Few games could have us as excited as Ni No Kuni: Wrath of the White Witch does. The idea of being able to walk through a world created by Studio Ghibli is the kind of magic that dreams are made of. The demo I played through had two sections: a free roaming romp through the overworld, and a more obviously linear trek through a city run by pigs dubbed by one of the characters as “Hog Heaven”. Walking around the overworld is probably what all those classic JRPGs would be like if they were made for current hardware. Sweeping vistas and rolling hills with monsters trotting around like they own the place. Nothing is as nostalgic for a long time JRPG gamer like myself as an epic looking overworld.
“Hog Heaven” was kind of a dull town with the stores all closed up for various convenient reasons that really all boiled down to “it’s a demo”, but all was forgiven once the animated cutscenes kicked in in all their glory. Ni No Kuni may not look exactly like it’s anime inspiration like some upcoming games are attempting, but it’s still impressive how the in-game visuals manage to carry the same style and feeling as the animated story segments. Seeing buildings in the town all swivel on hidden mechanisms to create a causeway through the center for the Prince’s parade was something to behold. After watching this, the adult in my party (probably there as a chaperone for the underage boy and girl) informed the kids that their objective was in the castle and it just took a short bit of prodding to get past some very lax guards at the gate. The finale of the demo was a tank-like boss that came screaming in the second my party stepped into the castle proper.
There’s no doubting that Ni No Kuni is beautiful. It’s been on my radar ever since Studio Ghibli’s involvement was announced, but my main worry has always been the gameplay. Level 5’s White Knight Chronicles had a ploddingly slow battle system which made a pretty dull game almost unbearable. Ni No Kuni isn’t quite out of the woods yet, but what I’ve seen is promising. When a battle starts you have the choice of sending out one of a few familiars that your characters have unlocked or attacking on your own. Battles progress in real time and each turn you can choose from a number of different actions for you or your familiar to use such as basic attacks or magic. Magic takes up "mp" from a general pool for each party member. At any point in the battle you can switch familiars or the party member you control which can be useful for fights that require a specific type of magic such as the boss battle against a pig piloted tank that I got to play through during the demo.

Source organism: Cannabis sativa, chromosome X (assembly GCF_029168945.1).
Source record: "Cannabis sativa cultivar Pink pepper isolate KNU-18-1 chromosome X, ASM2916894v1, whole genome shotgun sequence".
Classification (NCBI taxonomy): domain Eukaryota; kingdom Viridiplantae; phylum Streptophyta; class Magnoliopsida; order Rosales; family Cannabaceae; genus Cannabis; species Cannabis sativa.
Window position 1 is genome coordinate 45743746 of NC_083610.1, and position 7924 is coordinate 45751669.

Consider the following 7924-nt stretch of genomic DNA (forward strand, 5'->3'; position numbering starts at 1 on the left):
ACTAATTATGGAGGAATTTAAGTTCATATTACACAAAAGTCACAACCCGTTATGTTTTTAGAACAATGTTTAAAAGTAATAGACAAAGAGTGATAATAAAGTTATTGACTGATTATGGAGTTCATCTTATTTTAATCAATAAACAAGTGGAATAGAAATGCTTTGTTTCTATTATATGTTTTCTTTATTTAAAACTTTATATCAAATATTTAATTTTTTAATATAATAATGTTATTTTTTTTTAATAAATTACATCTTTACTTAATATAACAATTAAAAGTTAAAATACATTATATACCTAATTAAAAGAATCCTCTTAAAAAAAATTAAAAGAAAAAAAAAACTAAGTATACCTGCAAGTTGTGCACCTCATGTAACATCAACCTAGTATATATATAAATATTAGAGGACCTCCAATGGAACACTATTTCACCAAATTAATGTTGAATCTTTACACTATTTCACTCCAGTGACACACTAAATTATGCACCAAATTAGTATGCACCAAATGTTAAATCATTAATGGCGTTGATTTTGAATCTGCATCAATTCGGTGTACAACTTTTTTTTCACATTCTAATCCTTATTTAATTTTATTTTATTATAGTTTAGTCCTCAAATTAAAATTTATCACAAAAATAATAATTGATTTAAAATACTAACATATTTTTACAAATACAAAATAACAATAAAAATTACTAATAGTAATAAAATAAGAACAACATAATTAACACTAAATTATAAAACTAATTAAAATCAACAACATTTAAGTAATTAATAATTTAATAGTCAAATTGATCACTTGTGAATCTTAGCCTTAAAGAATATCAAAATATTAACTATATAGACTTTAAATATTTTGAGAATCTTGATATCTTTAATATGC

When familiars are out a gauge constantly decreases and if it goes all the way down the familiar will be fatigued and unusable until the gauge fills back up. The representative at the demo stand told me that eventually you gain access to more than 50 different familiars which you can grow, feed, and level independently. By doing this the developers increase the number of playable characters while keeping the story focused on just a few characters. It’s not the most interesting or fast paced battle system in the world but it at least won’t be a detriment to a game I’m aniticipating mostly for the presentation.
So my one big worry about something that could ruin the fun of Ni No Kuni has been abated, and all that’s left is for me to relish in a world made by the creators of Totoro. Don’t mess this up for me, Level 5. I don’t think my poor heart could take it.